In this day and age of Internet business and globalization, more and more business is being done cross border or even across an ocean. More importantly, a lot of this business is being conducted by smaller businesses that are looking further afield in the shrinking of the global market. This can be quite exciting and can provide huge opportunities for homegrown businesses, but it is also full of potential pitfalls.
Contracts do not need to be in writing, but there is increased certainty and security if they are set out in written form. The same applies to entities you are doing business with internationally, but the problem arises when conflicts develop and you are not in the same jurisdiction.
What law applies to the dispute, and how do you go about enforcing the remedy you might receive in the case of a broken contract?
Take a recent example: a young entrepreneur was contracted with a company in Philippines to manufacture a fashion item. All correspondence was completed over the Internet. The overseas manufacturer provided some prototypes and then required a $5,000 deposit in order to commence production of the items. On good faith, the business person supplied the deposit, then never heard from the company again. The cost of hiring representation in the specific country would far outweigh the recovery of the deposit.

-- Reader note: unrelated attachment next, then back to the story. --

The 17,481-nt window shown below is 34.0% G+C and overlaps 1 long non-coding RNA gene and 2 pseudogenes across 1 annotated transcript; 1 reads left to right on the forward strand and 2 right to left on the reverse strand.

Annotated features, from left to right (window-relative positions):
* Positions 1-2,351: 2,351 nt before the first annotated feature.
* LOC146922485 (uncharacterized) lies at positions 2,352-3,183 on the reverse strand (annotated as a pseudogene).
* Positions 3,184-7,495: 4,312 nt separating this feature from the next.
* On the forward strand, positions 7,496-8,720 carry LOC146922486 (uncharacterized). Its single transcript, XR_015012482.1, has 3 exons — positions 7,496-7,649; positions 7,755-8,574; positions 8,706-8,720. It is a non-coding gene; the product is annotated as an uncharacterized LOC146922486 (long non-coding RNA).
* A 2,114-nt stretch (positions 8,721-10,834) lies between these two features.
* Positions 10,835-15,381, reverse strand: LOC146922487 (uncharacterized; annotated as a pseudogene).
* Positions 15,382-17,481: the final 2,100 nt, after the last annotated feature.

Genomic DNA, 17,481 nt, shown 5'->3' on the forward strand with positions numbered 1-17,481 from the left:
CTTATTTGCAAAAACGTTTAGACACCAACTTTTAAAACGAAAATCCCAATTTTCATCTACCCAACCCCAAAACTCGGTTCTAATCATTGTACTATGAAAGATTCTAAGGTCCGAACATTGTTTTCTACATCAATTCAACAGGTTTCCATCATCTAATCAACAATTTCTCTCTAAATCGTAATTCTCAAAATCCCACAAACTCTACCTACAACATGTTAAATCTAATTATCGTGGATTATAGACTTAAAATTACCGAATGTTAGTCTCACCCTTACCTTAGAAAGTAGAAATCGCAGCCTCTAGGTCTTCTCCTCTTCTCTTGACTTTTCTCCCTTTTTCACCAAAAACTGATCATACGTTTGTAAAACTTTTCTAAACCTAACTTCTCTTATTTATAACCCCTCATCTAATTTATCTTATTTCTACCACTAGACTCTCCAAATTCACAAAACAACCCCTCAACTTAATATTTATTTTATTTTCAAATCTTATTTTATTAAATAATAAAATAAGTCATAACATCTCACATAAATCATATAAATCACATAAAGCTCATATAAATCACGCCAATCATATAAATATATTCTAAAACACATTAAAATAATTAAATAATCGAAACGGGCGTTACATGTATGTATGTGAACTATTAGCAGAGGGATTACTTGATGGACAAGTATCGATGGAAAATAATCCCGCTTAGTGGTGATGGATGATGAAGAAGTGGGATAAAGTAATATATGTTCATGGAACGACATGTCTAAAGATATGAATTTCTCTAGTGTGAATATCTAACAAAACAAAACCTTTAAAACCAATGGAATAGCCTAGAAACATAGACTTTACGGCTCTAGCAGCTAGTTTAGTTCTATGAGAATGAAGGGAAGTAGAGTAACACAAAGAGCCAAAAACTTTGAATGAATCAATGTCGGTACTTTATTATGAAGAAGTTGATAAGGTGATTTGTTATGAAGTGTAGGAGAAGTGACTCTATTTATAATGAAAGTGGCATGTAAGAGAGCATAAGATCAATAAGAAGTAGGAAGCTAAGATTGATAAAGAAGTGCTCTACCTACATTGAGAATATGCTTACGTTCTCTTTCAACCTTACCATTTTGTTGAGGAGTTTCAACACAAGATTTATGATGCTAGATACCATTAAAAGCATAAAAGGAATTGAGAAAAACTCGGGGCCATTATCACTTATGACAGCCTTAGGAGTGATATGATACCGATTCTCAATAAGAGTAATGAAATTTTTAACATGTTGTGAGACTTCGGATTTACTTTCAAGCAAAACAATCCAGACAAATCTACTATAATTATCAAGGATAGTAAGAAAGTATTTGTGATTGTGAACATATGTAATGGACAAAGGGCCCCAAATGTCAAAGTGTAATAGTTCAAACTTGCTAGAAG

How do you protect yourself? Find out as much about the business you are contracting. Getting references, and hiring a local lawyer goes a long way toward avoiding unscrupulous businesses taking deposits and never returning calls. All international transactions should be in writing but, unfortunately, due to the nature of international trade, you should be prepared to risk the deposit or be prepared to pursue the remedy in the alternate jurisdiction. With opportunities come risks.
Jeffrey D. Cowan, B.A., B.Comm, LL.B., M.B.A., is the principal of Cowan & Taylor, Barristers & Solicitors which practises in the areas of business and real-estate law. Cowan appears in Your Money every other week.
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